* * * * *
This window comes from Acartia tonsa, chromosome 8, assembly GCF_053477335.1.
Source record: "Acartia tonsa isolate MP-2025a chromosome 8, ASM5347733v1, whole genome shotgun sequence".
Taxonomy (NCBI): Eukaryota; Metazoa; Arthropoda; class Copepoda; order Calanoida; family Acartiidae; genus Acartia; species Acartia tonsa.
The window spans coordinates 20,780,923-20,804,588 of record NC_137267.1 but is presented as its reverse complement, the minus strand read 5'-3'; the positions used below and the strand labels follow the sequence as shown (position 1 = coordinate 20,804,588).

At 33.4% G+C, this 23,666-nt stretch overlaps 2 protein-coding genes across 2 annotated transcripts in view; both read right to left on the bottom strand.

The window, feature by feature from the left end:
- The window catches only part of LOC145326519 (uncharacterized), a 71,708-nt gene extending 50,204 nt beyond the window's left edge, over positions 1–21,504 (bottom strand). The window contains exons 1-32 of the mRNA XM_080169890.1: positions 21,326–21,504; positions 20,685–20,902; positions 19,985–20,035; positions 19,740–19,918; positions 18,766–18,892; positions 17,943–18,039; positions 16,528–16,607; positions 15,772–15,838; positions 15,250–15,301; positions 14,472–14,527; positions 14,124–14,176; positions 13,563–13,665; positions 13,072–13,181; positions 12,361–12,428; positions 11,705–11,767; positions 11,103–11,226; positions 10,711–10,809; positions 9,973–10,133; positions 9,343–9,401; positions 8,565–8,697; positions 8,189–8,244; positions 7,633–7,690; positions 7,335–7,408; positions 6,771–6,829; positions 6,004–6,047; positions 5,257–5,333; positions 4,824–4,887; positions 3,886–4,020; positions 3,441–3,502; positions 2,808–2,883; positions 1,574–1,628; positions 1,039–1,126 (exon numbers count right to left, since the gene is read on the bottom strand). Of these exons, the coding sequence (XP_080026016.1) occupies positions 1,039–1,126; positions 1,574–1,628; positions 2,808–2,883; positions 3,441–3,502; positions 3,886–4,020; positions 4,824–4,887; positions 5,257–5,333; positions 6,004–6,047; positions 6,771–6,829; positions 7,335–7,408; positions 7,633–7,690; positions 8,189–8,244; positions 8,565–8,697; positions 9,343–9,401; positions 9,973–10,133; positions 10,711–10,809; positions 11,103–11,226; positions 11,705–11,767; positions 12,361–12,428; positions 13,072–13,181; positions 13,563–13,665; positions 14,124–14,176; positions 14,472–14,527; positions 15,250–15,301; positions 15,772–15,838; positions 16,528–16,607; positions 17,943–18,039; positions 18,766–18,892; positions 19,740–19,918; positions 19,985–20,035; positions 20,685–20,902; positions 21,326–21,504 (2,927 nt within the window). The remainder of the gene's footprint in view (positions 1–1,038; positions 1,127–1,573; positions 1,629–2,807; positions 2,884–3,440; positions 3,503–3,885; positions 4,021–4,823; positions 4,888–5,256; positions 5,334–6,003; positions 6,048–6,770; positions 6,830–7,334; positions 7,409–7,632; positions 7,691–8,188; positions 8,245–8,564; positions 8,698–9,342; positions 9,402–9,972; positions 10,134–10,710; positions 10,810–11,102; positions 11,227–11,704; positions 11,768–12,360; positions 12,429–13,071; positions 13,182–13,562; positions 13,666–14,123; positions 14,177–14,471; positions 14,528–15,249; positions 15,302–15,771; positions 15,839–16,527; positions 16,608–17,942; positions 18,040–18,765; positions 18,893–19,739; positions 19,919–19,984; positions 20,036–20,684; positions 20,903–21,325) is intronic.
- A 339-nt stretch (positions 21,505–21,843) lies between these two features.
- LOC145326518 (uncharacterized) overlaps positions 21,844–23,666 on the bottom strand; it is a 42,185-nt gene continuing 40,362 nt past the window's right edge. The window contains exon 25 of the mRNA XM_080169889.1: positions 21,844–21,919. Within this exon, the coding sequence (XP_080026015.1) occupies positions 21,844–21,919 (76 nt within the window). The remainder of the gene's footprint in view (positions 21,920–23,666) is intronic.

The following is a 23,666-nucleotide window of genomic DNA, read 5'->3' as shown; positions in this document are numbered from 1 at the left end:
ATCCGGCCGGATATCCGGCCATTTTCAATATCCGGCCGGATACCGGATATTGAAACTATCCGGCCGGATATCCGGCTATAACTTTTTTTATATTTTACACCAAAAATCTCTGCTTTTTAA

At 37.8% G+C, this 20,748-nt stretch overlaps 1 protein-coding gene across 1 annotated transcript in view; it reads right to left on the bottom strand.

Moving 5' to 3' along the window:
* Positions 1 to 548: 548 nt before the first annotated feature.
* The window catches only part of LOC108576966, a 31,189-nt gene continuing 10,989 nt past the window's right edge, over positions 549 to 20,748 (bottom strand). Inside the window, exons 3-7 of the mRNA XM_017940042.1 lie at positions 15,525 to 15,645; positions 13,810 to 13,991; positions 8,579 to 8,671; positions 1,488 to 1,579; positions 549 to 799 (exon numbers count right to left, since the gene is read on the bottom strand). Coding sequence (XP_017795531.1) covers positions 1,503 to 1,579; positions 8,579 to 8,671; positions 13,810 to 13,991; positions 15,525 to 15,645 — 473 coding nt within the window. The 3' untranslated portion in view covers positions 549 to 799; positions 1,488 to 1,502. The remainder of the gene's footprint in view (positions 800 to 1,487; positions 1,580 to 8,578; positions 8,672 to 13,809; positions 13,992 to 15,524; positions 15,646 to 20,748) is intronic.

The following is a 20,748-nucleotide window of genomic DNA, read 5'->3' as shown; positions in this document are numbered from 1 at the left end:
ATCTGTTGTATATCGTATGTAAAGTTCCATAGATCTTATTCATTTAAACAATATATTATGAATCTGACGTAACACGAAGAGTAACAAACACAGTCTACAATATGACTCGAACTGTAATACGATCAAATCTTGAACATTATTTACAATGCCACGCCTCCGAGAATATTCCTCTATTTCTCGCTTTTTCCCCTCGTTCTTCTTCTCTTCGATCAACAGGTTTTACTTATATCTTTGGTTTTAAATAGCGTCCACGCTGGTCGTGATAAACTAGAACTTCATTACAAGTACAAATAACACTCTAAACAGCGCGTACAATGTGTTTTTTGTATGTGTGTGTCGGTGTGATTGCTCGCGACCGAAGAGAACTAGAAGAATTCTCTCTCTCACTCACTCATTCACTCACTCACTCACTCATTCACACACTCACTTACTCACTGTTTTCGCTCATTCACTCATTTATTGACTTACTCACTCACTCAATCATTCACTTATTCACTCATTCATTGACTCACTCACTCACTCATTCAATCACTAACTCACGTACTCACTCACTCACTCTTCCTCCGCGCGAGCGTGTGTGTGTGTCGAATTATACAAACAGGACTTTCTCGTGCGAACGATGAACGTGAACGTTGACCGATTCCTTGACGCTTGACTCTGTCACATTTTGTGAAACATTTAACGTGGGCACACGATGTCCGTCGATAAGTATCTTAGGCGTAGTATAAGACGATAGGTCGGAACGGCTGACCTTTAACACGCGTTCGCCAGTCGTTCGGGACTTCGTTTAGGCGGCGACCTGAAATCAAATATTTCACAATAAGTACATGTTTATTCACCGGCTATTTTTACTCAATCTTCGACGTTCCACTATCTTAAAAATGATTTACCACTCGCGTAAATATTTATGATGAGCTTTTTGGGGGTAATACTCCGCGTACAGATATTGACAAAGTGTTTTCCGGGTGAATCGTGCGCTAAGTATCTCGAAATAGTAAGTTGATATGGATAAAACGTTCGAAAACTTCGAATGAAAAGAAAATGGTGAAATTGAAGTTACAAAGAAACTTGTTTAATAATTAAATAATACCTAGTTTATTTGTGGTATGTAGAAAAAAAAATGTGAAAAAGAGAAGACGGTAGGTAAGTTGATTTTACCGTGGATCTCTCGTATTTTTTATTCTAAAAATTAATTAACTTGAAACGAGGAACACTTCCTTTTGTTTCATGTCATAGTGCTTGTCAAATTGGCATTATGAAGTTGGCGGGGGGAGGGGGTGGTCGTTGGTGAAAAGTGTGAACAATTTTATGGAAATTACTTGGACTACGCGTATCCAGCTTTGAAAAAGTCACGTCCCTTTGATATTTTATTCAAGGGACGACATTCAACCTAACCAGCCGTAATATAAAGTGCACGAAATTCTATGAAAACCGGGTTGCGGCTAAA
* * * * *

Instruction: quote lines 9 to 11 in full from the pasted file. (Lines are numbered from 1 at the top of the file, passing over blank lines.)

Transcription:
- LOC145326518 (uncharacterized) overlaps positions 21,844–23,666 on the bottom strand; it is a 42,185-nt gene continuing 40,362 nt past the window's right edge. The window contains exon 25 of the mRNA XM_080169889.1: positions 21,844–21,919. Within this exon, the coding sequence (XP_080026015.1) occupies positions 21,844–21,919 (76 nt within the window). The remainder of the gene's footprint in view (positions 21,920–23,666) is intronic.

The following is a 23,666-nucleotide window of genomic DNA, read 5'->3' as shown; positions in this document are numbered from 1 at the left end:
ATCCGGCCGGATATCCGGCCATTTTCAATATCCGGCCGGATACCGGATATTGAAACTATCCGGCCGGATATCCGGCTATAACTTTTTTTATATTTTACACCAAAAATCTCTGCTTTTTAA